The case of the files is entirely different; in each one of these there are squares which are in closer proximity than the others to one or the other of the players. Hence their character is diametrically opposed to that of the ranks. K 3 and K 6 are identical in every respect, but K 3 belongs to White and K 6 to Black. From the point of view of the players one is neutral, the other active. He protects the one whilst attacking the other. The file is active whilst the rank is neutral. With each square on a file activity goes on increasing, but on reaching the fifth we assume the initiative and start the attack with all the attending risks.
We cannot allow an enemy piece to settle down within our lines, as, for instance, on our third rank; at the same time we try to occupy corresponding squares in the enemy's camp. It is of great advantage to us if one of our pieces, having reached such an advanced position, can be maintained there; if it is driven back we have in most cases only wasted time.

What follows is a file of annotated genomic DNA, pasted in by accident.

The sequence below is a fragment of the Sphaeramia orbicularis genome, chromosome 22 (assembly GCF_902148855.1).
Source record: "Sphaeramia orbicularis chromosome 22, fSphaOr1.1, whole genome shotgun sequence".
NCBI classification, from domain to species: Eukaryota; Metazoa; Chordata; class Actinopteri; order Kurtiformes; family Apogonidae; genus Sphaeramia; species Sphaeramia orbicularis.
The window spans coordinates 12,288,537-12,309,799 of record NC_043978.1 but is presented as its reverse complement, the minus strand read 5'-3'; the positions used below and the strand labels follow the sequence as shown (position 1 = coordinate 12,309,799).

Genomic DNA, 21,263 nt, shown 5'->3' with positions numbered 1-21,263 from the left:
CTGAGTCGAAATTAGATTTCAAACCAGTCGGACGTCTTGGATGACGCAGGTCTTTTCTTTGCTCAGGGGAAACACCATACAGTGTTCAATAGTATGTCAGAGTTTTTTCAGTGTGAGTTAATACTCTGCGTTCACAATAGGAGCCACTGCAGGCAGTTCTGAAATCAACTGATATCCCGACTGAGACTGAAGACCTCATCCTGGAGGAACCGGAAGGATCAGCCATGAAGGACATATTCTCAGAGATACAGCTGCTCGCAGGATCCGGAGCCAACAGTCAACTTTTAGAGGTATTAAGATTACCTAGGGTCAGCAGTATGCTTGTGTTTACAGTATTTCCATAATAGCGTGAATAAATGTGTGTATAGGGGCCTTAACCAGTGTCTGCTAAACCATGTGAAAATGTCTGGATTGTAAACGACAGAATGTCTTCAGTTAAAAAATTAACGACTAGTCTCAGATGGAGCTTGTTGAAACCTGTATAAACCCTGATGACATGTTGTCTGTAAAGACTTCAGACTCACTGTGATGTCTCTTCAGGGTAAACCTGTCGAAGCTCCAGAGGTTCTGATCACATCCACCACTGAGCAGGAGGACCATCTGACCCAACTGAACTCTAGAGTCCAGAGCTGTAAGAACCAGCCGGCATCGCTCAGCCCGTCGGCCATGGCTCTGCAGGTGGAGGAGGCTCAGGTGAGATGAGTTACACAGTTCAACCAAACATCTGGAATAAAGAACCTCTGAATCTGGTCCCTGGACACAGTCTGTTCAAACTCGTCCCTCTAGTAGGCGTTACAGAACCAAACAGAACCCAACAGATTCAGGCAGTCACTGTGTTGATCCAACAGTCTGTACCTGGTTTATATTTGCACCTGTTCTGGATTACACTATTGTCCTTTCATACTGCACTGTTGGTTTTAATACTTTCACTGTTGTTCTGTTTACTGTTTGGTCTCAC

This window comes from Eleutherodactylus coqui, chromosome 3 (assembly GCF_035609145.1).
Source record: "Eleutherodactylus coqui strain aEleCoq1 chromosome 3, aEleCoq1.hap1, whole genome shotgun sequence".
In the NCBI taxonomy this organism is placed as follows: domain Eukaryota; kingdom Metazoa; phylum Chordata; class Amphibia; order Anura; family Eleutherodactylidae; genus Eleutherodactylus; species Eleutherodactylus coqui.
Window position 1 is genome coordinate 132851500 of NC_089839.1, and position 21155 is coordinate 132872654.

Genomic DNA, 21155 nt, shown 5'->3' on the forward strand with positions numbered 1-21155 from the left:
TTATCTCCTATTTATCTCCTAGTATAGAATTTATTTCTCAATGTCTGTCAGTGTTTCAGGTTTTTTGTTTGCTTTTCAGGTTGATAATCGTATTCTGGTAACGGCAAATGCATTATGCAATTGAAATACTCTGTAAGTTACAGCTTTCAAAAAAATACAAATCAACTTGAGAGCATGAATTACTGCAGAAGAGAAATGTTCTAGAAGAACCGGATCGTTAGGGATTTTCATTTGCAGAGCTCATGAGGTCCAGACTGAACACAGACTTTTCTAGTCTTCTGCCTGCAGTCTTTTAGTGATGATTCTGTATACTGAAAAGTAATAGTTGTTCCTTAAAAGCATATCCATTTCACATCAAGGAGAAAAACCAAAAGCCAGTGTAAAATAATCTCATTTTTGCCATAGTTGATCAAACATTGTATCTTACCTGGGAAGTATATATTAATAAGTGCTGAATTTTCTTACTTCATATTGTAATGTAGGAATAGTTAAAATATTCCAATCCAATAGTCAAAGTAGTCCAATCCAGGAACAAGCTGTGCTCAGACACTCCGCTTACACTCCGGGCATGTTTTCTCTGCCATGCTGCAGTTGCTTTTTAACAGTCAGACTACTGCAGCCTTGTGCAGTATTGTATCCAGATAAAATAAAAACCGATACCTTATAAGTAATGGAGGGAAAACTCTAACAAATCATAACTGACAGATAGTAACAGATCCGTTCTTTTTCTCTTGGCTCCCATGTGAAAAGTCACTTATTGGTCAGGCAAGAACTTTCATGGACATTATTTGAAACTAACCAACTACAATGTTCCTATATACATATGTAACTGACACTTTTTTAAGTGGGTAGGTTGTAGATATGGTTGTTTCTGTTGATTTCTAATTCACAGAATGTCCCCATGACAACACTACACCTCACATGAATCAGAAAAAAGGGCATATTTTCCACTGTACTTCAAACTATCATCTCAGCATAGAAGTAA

Thus we perceive that in addition to the value of each square on an empty board, there is another and different valuation depending on the disposition of the two armies; we shall see that further variations occur according to the relative position of the pieces at any given moment. As the squares influence the pieces, in the same way do the pieces affect the value of the squares, which value varies consequently with every move. We must acquire a clear perception of the difference between the constant and the variable value of the squares, which is of the utmost importance for the proper handling of a game of chess. It is easy enough to remember the first; but it is far more difficult correctly to assess the changes which are constantly occurring. But if insufficient attention is given to this matter, and one adheres blindly to the constant and preconceived valuation, it will not be noticed in time when the usually strong and sound has become weak and precarious.